Combining Psychological and Economic Methods to Improve Understanding of Factors Determining Adults' Valuation of Children's Health
The objective of the proposed research is to test a hybrid method that combines the Theory of Planned Behavior (TPB) and conjoint analysis for determining adults' willingness-to-pay (WTP) to protect children's health, with the method to be adapted for policy-making. For the development of this method nitrates in drinking water will serve as the risk factor because it only affects children’s health. It is hypothesized that combined responses on the various sections of the questionnaire will have predictive value for the respondents’ WTP. It is also expected that WTP will be higher for adults with children than for adults with no children but that the WTP of these adults will still be greater than zero and that the explanatory power of TPB (via regression) and conjoint analysis will be greater if the choice is consequential.
Two experimental groups from areas of Colorado with nitrate-contaminated drinking water and one control group from an urban area with nitrate-free drinking water will be tested. A questionnaire will be used to assess knowledge and beliefs about the risk factor, as well as the components of TPB. Respondents will also complete a choice task for a conjoint analysis to assess their preferred choices of behavior for averting this risk. Upon completion of the task, half the sample (consequential choice group) will actually be given the opportunity to purchase one of their averting choices (a water filter or a year's supply of bottled water) to test the effect of making the choices consequential.
In addition to expecting WTP to be higher for adults with children and that the explanatory power of TPB to be greater for the consequential choice treatment conditions, it is also expected that this research will result in the development of a model that can be used by policy makers to investigate averting option preferences with respect to other stressors.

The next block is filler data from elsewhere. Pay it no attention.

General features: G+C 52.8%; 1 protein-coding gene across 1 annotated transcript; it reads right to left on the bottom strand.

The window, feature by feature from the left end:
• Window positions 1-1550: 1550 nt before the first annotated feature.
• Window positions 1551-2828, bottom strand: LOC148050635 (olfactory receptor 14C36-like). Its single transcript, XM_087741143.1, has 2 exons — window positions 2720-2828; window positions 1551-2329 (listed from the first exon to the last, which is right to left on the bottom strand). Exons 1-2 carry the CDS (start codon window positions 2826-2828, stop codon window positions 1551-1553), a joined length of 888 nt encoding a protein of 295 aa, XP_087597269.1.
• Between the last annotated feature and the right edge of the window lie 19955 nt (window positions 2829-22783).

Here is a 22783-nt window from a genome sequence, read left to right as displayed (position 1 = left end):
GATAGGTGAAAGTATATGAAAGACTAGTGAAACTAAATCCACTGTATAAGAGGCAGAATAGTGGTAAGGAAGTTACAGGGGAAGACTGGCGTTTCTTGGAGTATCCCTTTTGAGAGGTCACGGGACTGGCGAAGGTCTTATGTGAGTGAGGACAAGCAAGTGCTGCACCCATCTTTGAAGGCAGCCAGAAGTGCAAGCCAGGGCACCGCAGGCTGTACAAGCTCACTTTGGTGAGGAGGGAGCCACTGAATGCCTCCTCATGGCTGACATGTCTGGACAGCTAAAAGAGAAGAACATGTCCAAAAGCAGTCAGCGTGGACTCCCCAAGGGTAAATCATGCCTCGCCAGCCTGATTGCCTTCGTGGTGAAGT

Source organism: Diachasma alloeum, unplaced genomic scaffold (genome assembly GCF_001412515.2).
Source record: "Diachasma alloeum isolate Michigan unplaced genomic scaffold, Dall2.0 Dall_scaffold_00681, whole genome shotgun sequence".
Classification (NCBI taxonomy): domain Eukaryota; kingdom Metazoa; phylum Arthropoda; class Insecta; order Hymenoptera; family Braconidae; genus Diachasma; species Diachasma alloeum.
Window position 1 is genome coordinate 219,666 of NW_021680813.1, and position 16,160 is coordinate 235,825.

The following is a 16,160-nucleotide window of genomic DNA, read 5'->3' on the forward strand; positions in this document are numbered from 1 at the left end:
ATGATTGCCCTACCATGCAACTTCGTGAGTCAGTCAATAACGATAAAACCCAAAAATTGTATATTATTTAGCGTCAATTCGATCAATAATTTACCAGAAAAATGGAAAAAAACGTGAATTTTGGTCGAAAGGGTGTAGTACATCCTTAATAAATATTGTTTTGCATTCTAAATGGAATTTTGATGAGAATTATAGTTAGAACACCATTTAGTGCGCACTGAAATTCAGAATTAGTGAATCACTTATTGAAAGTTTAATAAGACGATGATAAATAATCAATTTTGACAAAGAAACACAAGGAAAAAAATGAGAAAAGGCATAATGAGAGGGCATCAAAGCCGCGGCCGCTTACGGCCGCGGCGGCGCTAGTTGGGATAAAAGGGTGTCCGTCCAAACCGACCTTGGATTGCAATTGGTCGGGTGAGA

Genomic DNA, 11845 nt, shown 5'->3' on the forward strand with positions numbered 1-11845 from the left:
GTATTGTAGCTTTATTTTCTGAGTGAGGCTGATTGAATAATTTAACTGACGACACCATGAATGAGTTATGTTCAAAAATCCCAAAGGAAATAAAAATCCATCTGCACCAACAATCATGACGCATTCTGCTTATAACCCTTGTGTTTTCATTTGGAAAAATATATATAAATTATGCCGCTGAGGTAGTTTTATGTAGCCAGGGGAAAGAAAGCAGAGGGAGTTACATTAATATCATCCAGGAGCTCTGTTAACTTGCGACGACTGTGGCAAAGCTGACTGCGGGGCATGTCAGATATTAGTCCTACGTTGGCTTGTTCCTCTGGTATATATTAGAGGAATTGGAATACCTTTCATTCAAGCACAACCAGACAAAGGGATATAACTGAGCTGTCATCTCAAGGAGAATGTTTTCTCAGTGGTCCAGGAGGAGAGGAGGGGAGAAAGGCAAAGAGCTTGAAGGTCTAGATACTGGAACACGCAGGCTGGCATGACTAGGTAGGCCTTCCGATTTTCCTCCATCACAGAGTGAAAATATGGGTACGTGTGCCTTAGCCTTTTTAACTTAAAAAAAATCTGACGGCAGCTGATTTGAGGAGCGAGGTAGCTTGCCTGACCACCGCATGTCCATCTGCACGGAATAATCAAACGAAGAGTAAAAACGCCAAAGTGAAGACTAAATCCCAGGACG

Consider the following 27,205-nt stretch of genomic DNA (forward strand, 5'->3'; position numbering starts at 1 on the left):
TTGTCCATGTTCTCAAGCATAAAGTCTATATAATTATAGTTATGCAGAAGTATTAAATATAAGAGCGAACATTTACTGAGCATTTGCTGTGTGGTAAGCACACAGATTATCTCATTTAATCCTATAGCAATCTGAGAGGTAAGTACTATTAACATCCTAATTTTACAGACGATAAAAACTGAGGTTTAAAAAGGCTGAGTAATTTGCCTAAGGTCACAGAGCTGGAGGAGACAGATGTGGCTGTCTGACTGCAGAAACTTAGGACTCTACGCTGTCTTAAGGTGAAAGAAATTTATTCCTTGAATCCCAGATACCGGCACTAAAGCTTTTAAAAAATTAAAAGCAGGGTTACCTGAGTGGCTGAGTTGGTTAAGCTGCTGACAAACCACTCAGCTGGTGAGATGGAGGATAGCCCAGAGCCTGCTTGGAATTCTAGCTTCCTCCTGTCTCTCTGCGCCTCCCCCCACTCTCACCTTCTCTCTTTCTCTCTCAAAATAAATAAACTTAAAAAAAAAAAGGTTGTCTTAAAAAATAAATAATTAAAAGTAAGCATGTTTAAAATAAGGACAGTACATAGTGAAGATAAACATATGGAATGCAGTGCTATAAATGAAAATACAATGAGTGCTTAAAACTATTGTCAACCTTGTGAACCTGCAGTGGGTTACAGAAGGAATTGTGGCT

risk assessment, conjoint analysis, economics, social psychology, environmental psychology, environmental attitudes. , Economic, Social, & Behavioral Science Research Program, Ecosystem Protection/Environmental Exposure & Risk, HUMAN HEALTH, Health, INTERNATIONAL COOPERATION, PHYSICAL ASPECTS, RFA, Scientific Discipline, Children's Health, Ecology and Ecosystems, Economics, Economics & Decision Making, Environmental Policy, Exposure, Monitoring/Modeling, Physical Processes, Risk Assessments, Social Science, decision-making, PCB, adult valuation of children's health, age-related differences, behavioral assessment, biomarkers, chemical exposure, conjoint analysis, contingent valuation, decision analysis, decision making, dietary exposure, dose-response, ecological risk, ecological risk assessment, environmental risks, environmental stress, fish-borne toxicants, human exposue, human exposure, human health risk, market valuation models, multi-criteria decision analysis, multi-objective decision making, non-market valuation, pesticides, policy analysis, population based dose response model, population model, public policy, risk assessment model, standards of value, surveys, theory of planned behavior, willingness to pay
|Colorado State University|
|February 1, 2003 to January 31, 2006|
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